Parkinson’s Disease Study Finds New Links to Cleaning Agents

Posted on April 22, 2010


According to a study by Dr. Samuel Goldman, of the Parkinson’s Institute in Sunnyvale, California, an industrial cleaning agent might be linked to an increased risk for Parkinson’s disease. The cleaner trichloroethylene (TCE) used to be used by dry cleaners, mechanics, electricians and other workers and is no longer used as frequently because of other health concerns.

Parkinson’s disease is a brain disorder that occurs when nerve cells in the brain that typically produce dopamine die or become impaired. Dopamine allows smooth coordination of the bodies muscles and movements. According to the LA Times blog Booster Shots, animal experiments showed that TCE kills dopamine producing cells in the part of the brain that is effected by Parkinson’s.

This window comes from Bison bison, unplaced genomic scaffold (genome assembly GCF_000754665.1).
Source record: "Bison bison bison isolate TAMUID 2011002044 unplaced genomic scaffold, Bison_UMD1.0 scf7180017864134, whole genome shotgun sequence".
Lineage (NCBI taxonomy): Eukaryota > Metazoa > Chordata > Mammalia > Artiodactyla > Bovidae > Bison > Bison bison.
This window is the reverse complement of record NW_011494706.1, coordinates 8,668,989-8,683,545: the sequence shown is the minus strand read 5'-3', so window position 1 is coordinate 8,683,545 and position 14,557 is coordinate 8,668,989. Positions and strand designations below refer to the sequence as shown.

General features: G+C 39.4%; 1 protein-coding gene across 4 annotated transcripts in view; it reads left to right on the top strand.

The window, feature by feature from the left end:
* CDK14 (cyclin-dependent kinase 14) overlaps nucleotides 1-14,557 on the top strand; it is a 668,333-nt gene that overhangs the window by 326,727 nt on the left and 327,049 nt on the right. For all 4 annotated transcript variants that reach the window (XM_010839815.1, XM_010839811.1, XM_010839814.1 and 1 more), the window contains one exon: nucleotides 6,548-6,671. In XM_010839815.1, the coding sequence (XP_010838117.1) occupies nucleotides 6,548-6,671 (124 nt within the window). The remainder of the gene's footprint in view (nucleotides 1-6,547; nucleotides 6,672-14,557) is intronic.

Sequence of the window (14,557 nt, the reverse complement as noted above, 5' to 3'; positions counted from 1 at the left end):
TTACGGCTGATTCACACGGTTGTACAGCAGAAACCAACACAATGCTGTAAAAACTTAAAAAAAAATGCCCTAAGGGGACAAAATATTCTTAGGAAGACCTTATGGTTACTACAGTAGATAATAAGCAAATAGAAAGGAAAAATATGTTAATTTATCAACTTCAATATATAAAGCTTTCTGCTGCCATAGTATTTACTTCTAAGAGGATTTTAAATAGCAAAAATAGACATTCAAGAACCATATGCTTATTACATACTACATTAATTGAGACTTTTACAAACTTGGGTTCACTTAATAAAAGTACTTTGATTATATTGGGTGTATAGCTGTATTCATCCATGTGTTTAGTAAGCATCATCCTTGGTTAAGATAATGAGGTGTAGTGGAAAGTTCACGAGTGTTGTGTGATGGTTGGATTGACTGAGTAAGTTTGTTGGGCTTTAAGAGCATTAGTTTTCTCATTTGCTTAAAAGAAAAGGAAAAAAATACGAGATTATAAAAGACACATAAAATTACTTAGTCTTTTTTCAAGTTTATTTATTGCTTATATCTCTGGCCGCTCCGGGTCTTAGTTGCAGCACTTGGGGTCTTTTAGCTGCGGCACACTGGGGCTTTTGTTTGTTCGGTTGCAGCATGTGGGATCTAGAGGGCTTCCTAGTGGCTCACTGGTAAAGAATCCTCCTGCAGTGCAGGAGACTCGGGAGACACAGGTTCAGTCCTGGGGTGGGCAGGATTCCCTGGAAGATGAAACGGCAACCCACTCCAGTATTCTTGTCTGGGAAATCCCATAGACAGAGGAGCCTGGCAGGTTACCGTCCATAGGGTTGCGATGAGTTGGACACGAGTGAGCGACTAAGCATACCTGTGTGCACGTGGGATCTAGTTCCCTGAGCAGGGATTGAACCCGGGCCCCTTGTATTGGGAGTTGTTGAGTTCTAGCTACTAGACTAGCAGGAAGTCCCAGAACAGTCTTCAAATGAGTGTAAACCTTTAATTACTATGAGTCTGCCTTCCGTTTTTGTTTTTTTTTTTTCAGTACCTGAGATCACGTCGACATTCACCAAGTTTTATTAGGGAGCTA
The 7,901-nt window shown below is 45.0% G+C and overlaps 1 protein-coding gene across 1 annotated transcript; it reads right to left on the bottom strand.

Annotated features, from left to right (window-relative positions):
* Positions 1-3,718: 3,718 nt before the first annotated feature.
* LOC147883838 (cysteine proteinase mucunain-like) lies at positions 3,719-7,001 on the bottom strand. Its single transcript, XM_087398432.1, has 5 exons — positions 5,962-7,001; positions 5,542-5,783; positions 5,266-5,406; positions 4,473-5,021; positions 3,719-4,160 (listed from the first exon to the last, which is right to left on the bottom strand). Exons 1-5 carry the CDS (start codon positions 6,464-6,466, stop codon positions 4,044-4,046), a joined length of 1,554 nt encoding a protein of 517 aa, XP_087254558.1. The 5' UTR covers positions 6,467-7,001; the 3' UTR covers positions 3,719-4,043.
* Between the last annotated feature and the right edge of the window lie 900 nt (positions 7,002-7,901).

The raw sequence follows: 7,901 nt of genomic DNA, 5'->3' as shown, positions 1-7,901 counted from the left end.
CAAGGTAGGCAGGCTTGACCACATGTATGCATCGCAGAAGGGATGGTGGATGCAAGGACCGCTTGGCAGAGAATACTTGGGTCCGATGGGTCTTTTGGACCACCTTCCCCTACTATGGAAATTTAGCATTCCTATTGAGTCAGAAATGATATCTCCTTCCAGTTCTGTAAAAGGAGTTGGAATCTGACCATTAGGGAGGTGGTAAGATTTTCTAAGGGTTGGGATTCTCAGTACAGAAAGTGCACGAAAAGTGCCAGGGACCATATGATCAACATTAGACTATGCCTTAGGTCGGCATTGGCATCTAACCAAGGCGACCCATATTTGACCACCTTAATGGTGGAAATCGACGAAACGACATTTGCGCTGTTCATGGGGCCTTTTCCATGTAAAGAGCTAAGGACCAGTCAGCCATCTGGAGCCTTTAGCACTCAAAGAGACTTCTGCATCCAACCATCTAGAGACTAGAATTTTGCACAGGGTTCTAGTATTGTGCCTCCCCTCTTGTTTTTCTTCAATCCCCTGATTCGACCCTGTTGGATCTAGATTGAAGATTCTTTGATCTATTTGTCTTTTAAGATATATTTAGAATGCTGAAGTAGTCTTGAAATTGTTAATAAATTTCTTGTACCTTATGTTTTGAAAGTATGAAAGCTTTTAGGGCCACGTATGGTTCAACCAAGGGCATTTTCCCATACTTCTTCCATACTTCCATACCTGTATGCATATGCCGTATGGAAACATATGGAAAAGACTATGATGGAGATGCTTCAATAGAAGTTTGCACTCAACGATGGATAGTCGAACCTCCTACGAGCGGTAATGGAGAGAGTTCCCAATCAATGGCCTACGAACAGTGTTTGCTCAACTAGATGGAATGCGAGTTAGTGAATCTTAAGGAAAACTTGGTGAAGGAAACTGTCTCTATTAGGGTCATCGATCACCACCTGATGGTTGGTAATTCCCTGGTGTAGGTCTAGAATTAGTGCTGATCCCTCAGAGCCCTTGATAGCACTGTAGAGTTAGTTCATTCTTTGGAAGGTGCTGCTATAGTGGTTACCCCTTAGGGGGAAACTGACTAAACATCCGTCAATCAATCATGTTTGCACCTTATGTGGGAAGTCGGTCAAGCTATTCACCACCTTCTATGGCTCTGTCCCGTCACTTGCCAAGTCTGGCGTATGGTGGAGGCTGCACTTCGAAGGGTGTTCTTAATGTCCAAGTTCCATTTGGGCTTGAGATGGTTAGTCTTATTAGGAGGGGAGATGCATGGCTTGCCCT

The details of the study are included in an article in HealthDay News. Goldman and his team compared the job histories of 99 pairs of male twins, in which one of the twins had Parkinson’s disease. The results showed that twins who were exposed to TCE were 5.5 more times as likely to have Parkinson’s than those who had no exposure to TCE.